“This is the first time we’ve played (this summer) so this was a good experience for them,” Stanton said. “We grew, we went through some adversity when we lost (in pool play) but we came back through and persevered.”

JBA Clutch 14 Navy walks-off GRB Rays Green at WWBA 14U North

MARION, Iowa – It seemed inevitable that Monday’s championship game at the PG WWBA 14U North Championship would end in dramatic fashion. The entire game, after all, had offered delicious drama right from the start.

With their first two batters in the bottom of the seventh being retired on fly-outs and the game tied at 5, the JBA Clutch Navy 14 showed a mature and patient approach at the plate, and ultimately were able to secure a 6-5 walk-off victory over the GRB Rays Green late Sunday afternoon at the Prospect Meadows Complex.

The top-seeded Clutch Navy 14 (6-0-0) out of Wausau, Wis., received a bye into the semifinal-round of the playoffs, where they got by the No. 4 Hitters 2024 Grads, 8-5, to advance to the championship game. The No. 7 GRB Rays Green upset No. 2 P2P Millers North 14U, 7-3, in the quarterfinals before escaping the  No. 3 Iowa Sticks Red, 6-5, in the semis.

“It’s awesome to be able to come here and play some high-level competition and high-level baseball where it’s true baseball, you know what I mean?” JBA Clutch 14 Navy head coach Jeremy Jirschele said during postgame comments. “It’s good for these guys to be in all types of different situations, and these guys really took care of business and put themselves in a good situation coming into bracket play.”

The PG WWBA 14U North championship game was tied at five heading into the bottom of the seventh, and although JBA had never trailed, the outcome was far from pre-ordained. And to think the winning rally didn’t get started until there were already two outs made it all the more improbable.

But, sure enough, Noah Marschke and Braylon Smola both walked before Ty Rechner was hit by a pitch. Now the Clutch had the bases loaded with two out and were about to face a new GRB pitcher.

While his three teammates that had stepped to the plate before him had shown steely eyed patience, Emmitt Konieczny was ready to let it rip. He lined the first pitch he saw into centerfield for a walk-off, RBI single that set off a celebration for the ages.

JBA Clutch 14 Navy scored its six runs on seven hits and the GRB Rays Green, based in Windsor, Wis., also used seven hits to score its five runs. JBA plated two runs in the bottom of the second and three more in the third before collecting the game winner in the seventh.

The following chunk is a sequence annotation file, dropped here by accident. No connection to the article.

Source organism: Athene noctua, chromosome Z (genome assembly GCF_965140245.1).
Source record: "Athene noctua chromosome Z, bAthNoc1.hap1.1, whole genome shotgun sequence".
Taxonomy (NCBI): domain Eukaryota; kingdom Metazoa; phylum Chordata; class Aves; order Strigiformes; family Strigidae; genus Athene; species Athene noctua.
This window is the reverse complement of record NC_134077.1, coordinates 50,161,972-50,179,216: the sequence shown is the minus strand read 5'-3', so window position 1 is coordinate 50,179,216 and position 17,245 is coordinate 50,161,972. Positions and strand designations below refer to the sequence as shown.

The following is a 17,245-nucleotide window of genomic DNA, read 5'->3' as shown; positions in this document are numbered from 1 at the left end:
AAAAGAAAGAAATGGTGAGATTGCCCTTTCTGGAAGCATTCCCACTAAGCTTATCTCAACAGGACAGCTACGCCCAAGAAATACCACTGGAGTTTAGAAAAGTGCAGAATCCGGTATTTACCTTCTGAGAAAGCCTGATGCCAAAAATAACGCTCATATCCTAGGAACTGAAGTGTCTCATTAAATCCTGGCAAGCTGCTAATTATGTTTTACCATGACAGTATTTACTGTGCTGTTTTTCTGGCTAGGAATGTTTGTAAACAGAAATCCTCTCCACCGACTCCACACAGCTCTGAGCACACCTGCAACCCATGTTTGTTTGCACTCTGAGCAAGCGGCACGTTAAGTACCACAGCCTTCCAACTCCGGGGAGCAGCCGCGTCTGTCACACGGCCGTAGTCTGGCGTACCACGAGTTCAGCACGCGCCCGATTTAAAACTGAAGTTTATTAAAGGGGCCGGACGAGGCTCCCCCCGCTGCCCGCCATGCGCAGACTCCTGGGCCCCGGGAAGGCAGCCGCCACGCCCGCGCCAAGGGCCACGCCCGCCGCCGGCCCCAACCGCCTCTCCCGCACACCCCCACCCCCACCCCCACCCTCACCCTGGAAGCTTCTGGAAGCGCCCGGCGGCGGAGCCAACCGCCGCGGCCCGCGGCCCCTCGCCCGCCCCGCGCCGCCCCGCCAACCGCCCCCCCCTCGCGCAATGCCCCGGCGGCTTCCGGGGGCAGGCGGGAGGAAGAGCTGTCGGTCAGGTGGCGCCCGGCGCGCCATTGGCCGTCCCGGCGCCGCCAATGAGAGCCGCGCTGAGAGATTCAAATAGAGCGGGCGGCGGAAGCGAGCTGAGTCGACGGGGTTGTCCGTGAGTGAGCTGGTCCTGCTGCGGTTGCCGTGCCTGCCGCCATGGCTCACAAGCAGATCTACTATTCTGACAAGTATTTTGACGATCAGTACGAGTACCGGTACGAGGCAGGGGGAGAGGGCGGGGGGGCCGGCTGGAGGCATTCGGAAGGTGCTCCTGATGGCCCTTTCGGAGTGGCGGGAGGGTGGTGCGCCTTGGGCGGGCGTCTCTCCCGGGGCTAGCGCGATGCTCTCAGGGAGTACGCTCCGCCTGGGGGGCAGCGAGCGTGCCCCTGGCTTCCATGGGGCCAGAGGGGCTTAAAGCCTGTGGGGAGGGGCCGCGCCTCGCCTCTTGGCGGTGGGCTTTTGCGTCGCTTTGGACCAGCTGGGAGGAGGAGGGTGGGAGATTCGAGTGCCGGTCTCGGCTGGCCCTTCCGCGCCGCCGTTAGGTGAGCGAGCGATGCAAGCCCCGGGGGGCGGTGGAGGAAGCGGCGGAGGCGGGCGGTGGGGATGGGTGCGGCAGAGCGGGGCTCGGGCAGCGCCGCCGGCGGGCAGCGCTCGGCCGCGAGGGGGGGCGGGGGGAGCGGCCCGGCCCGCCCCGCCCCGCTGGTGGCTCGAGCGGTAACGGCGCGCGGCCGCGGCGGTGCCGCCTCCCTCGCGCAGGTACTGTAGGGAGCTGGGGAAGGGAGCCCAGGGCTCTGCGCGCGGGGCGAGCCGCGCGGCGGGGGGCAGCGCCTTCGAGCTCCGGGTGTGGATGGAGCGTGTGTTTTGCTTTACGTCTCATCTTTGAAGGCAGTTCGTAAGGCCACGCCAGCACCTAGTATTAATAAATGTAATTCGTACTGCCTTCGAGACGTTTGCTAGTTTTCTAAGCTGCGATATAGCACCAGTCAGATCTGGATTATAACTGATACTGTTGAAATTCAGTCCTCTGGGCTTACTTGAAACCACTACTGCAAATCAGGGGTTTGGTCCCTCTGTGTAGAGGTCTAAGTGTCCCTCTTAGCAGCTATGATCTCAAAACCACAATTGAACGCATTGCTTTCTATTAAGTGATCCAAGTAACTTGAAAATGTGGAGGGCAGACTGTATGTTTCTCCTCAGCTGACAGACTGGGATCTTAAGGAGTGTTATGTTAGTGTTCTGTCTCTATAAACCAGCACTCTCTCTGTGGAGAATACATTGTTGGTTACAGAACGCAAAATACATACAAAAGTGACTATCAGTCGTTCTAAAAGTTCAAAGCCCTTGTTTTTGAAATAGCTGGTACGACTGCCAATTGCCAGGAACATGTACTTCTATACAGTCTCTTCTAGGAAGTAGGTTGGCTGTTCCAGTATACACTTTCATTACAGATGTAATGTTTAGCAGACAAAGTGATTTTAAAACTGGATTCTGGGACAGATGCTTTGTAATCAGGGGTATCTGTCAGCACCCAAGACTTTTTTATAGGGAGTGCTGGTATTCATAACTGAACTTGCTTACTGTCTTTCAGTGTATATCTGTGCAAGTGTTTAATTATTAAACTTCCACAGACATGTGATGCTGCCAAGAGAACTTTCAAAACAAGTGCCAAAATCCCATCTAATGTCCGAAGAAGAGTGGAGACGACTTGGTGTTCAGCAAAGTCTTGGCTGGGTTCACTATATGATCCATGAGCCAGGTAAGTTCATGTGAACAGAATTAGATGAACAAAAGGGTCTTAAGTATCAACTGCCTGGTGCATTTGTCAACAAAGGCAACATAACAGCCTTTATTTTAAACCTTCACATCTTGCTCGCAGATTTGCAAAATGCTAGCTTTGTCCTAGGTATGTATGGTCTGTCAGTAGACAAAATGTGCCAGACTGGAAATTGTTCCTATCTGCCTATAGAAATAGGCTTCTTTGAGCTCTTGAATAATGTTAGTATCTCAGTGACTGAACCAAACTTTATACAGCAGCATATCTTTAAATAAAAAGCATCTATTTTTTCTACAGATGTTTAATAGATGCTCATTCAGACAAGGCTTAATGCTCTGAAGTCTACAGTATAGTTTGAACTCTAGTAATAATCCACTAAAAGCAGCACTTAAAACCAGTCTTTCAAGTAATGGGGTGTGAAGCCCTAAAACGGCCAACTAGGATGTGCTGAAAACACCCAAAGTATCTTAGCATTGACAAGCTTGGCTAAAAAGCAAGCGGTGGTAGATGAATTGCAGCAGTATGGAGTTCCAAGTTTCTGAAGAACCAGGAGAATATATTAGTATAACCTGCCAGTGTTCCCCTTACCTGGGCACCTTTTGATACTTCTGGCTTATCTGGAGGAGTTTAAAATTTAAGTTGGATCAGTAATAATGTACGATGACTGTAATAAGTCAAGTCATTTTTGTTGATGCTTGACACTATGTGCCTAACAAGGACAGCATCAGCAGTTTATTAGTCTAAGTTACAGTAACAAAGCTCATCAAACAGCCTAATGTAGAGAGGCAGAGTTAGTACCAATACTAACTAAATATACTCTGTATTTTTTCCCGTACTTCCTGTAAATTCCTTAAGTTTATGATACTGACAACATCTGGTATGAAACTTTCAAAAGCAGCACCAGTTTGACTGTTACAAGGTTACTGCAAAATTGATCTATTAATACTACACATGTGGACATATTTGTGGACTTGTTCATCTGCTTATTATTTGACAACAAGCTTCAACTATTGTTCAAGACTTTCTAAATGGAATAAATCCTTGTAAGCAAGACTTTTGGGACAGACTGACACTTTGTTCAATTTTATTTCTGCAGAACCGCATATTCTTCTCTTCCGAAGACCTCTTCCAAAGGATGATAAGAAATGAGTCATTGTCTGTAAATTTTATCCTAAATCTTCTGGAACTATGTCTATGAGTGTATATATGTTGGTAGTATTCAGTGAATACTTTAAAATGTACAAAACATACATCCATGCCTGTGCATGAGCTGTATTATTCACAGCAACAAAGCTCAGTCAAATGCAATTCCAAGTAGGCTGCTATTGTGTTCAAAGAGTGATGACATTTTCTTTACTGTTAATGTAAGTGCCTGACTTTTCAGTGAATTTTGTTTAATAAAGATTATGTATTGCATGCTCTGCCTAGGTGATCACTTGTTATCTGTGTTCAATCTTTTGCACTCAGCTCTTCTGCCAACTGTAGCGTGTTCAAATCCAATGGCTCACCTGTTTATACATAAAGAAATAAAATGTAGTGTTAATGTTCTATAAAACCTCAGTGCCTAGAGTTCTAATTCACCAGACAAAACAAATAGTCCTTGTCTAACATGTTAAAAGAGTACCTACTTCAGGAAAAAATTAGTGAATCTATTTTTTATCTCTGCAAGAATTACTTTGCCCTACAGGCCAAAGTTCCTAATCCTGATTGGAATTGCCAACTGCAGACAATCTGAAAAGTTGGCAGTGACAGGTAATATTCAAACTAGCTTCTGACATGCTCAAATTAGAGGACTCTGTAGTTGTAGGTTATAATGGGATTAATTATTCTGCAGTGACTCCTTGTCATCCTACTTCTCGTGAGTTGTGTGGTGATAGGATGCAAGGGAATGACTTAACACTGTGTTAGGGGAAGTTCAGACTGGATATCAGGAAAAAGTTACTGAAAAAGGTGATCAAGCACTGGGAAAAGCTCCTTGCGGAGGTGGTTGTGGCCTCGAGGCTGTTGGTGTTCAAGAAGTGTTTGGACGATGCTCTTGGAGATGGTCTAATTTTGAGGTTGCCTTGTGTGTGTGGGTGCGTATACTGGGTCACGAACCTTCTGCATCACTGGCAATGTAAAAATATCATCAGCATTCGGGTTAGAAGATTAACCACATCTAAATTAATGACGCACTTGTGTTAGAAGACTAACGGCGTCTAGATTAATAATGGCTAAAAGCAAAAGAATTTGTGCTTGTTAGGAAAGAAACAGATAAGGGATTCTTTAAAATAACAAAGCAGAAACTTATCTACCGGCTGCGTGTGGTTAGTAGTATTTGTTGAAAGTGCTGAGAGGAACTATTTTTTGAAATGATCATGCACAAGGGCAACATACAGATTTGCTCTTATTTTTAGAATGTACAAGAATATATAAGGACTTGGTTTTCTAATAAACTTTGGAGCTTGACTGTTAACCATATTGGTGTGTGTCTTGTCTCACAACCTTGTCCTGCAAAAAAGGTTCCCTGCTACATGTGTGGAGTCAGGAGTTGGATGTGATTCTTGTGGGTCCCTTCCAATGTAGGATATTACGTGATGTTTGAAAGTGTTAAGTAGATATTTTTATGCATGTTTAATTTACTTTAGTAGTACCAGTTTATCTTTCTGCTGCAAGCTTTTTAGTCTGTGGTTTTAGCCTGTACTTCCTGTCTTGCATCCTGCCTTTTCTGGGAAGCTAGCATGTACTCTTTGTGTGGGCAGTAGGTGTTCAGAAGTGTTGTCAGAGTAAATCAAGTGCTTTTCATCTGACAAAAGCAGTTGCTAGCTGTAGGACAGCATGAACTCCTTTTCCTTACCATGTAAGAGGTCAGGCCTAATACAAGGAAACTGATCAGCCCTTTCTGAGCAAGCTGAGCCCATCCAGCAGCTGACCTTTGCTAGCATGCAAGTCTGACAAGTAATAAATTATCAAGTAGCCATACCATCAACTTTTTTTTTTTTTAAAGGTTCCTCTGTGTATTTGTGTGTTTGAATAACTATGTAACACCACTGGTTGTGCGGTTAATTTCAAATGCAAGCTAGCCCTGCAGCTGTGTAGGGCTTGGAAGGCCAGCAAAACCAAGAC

A single from Rechner, three walks and two wild pitches led to the Clutch’s two runs in the second and singles from Gavin Obremski, Dylan Dobratz and Braylon Smola (which drove in two) contributed to the three-run third.

The GRB Rays plated a pair of runs in the top of the second and two more in the fourth before pushing the tying run across in the top of the fifth.

Anderson Hayes delivered a two-run single in the second and doubled and scored in the fourth when Steffen Mello also came through with a double. Landon Seymour came up big with a two-out, one-run single in the top of the fifth that tied the score at 5.

JBA’s Dobratz, a 2023 outfielder/corner-infielder making his second appearance at a PG event, was named the tournament’s Most Valuable Player after going 9 for 15 (.600) with four doubles, five singles, nine RBI, two runs scored and four stolen bases.

His teammate, the 2024 righthander Rechner-also at his second PG event-was the named the MV Pitcher for his work over three appearances, which amounted to 7 1/3 innings of shutout, four hit ball with four strikeouts and four walks.

“These guys have had some success and they’ve played some high-level competition, and it’s just one of those things where they never get down,” Jirschele said. “It seems like all the time it’s somebody else that steps up and gets big hits in big situations or makes big pitches or makes a great defensive play. That’s what true teams are all about, right?

“They’re great, they have each other’s backs, they pick each other up and they understand the game; that’s all you can ask from a 14-year-old.”